Remember the Rainforest 1
instead of capao,
Groves of trees, or "capao"
field vegetation appears similar to that of the Piaui wilds.
The virgin forest is everywhere from the same feature to fields of shrubbery of varying heights often stunted by the uneven and tightly unruly and evergreen climbing vines of the most varied foliage.
There are 3 different regions: the high ground cape, ibu (aegwu) -rete also ybil-tera-caa; that of marginal lands, subject to flooding, caa-ygapo pupe-caa ("land-in-the-water forest"), and the flora of the sand islands in the river. As these regions differ from each other in soil, each one is characterized by its particular plants. In the highland forest, vegetation sometimes transforms into contiguous meadows in the jungle,
surrounded by shrubs, and by many plants as well as the general appearance of their vico. stoned from the south.
Many of the natural plants are, according to their appearance in the Amazon River region, in three groups: 1) plants that predominate over a large number of species and individuals; 2) others where they appear are few genera: specials and 3) those that are represented by relatively few species almost none.
l) Predominant families: Legumes, particularly Mimosaceas and Cassias, Terebintaceas, Melastomaceas, Mirtaceas, Chrysobalineas, Combretaceas, Rutaceas, Samideas, Bombaceas, Tiliaceas, Bixinias, Jonidias, Voquisiaceas, Oxalideas, Ternstromiaceas, Gutiferouseas, Gutta Ampelideas, Malpigiaceas, Sapindaceas, Hippocrats, Menispermeaceas, Dilenaceas, Anonaceas, Loranteas, Rubiaceas, Styracineas, Sapotaceas, Mirsineas, Apocineas, Asclepiadaceas, Bignoniaceas, Convolvulaceas, Sebesteneas, Cucuraceas, Solanaceas, Urticaceas, Piperaceas, Orchids, Bromeliaceas, Aroidias, Smilaceas, Palmaceas, Gramiraceas, Ciperaceas, Ferns, Lycopodiaceas, Eutofilineas, Fungus.
2) Less abundant, as represented by various genera or species, are: Rhamneas, Celastrineas, Salicareas, Turneraceas, Cactaceas, Zigofileaceas, Polygaleaceas, Alcaparraceas, Araliaceas, Composites (in particular the Heliantaceas group), Lobeliaceas, Ebenaceas, Gentian, Hydrolaceas, Heliotropiceaceas, Amarantaceas, Begnoniaceas, Aristology, Ninfeaceas, Liliaceas, Amarilidaceas, Pontederiaceas, Lichenes, Mosses.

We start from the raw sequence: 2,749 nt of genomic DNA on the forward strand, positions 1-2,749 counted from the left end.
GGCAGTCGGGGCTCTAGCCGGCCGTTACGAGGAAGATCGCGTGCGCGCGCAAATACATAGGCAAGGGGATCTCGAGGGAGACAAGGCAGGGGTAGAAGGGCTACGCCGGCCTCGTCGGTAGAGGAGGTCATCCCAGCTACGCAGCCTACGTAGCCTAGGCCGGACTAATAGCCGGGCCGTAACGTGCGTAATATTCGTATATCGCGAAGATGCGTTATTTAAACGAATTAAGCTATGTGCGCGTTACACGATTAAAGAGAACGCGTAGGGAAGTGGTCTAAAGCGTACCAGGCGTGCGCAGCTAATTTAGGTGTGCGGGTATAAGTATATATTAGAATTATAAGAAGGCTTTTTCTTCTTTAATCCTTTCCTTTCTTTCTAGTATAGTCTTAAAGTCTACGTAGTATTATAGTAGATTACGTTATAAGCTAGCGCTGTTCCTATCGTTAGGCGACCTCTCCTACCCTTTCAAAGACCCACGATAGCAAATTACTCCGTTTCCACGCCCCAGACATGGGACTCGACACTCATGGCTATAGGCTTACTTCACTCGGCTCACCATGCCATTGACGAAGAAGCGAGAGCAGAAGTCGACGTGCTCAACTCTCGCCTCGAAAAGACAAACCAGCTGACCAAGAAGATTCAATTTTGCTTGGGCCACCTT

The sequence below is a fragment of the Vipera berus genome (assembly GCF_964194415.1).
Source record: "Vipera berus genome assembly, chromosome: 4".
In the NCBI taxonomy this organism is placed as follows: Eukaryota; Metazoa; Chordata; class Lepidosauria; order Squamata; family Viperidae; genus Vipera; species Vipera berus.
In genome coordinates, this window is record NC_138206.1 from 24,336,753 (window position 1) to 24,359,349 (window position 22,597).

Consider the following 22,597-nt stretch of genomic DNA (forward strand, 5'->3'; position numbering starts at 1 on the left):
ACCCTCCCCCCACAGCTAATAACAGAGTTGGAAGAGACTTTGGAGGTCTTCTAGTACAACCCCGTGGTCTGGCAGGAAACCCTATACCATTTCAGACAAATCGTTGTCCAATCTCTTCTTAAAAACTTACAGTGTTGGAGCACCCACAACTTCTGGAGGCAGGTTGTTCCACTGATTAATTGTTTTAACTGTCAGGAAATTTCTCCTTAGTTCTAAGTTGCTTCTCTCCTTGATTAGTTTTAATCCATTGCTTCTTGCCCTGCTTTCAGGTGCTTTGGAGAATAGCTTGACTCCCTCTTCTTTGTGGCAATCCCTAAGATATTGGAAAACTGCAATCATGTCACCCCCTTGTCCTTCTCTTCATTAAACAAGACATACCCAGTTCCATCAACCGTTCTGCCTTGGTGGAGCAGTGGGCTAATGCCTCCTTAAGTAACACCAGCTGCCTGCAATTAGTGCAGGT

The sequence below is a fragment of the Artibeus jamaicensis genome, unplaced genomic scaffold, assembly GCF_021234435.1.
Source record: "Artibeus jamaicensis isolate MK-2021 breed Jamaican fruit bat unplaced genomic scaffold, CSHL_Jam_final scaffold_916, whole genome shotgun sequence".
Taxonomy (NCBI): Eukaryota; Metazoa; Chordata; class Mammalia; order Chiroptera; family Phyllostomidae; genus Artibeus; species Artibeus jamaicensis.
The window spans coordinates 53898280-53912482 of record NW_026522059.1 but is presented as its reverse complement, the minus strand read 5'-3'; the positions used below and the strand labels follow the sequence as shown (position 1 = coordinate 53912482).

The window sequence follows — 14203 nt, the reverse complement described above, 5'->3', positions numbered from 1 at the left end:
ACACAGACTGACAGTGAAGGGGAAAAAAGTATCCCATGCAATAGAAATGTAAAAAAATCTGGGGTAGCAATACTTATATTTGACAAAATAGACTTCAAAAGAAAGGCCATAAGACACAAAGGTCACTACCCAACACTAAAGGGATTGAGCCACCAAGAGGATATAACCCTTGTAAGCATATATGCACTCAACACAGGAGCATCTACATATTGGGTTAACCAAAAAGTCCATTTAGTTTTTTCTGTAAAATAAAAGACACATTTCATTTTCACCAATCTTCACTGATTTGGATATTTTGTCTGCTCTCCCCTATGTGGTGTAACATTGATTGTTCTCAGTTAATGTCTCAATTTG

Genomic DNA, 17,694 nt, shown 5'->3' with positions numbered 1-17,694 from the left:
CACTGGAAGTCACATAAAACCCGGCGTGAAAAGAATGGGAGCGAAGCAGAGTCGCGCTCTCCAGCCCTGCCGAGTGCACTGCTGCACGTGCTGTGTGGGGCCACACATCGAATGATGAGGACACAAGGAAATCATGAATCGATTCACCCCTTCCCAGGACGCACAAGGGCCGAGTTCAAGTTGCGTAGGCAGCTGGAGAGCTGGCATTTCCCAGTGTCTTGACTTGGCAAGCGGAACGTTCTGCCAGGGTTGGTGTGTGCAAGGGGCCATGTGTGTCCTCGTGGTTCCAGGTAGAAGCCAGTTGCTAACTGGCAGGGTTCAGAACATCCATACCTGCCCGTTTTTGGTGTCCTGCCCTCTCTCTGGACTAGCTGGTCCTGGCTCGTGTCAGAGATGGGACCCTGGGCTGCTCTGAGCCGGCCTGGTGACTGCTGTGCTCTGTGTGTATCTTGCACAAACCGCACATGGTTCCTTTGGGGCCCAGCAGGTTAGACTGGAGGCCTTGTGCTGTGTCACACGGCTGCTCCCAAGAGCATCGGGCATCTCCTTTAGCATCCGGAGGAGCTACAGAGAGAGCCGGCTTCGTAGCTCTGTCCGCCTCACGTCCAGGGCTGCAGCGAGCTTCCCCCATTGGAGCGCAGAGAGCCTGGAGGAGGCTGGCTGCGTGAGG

Lichen on stones
3) Very rare, especially in the sense of richness of families in species, appear Onagreaceas, properly flowers of Malvaceas,
Polemonium, the phlox
Labiatea macrocarpa, center
Chenopodea, the goosefoot
Nictaginea, the Mirabilis jalapa
Proteacea, the Pincushion Hakea
Thymelacea, the thyme
Restionacea, the Elegia capensis
Iridea, the Iris
From the following families I have not found any members: Saxifrageas, Scales, Ribesias, Grassulaceas, Linaceas, Cariofilaceas, Ranunculaceas, Cruciferas, Magnoliacea, Caprifoliacea. Campanulaceas, Umbeliferas, Borragineas, Didimocarpeas, Lentibularias, Globularias, Plantagineas, Frangulineas: Betulaceas, Coniferas, Cicadeas and Dipterocarpeas. From this synopsis it appears that there are no sociable plants there, occupying exclusively whole territories, as well as coniferous species or the Francheniaceae of the Asian steppes.
Representatives of the most diverse families are variegated, side by side; the shores where grasses thrive in great abundance,
and on the islands where the willow (Salix Humboldtiana),
Embauba (Cecropia peltata),
and Munguba (Bombax munguba)
grow profusely together, and the Northern monotony is repeated. The preponderance of pinnate trees and a bright green sap (Leguminosa, Rubiaceas, Laurineas) give the branch a look, sometimes delicate, sometimes resplendent and lush. The landscape is missing, besides, the alternatives of grandiose aspects, in a territory so soft, that it does not present almost any rocks, much less a mountain. Also the unique forms of cactus
and tree ferns,
which appear so frequently in the southern regions, disappear here. Sensitive and, finally, the lack, above all, of the flowers of
Malvaceas, the Malva umbellata
Cruciferae, the Nasturtium
Umbeliferae, the Eryngiums
Labiadae, the Hyptis Martiusiii
and Compositae, the Coccoloba gigantifolia
Non-tree plants seem to be poorly favored on warm, equatorial lands, where rich soils determine tree growth to great heights.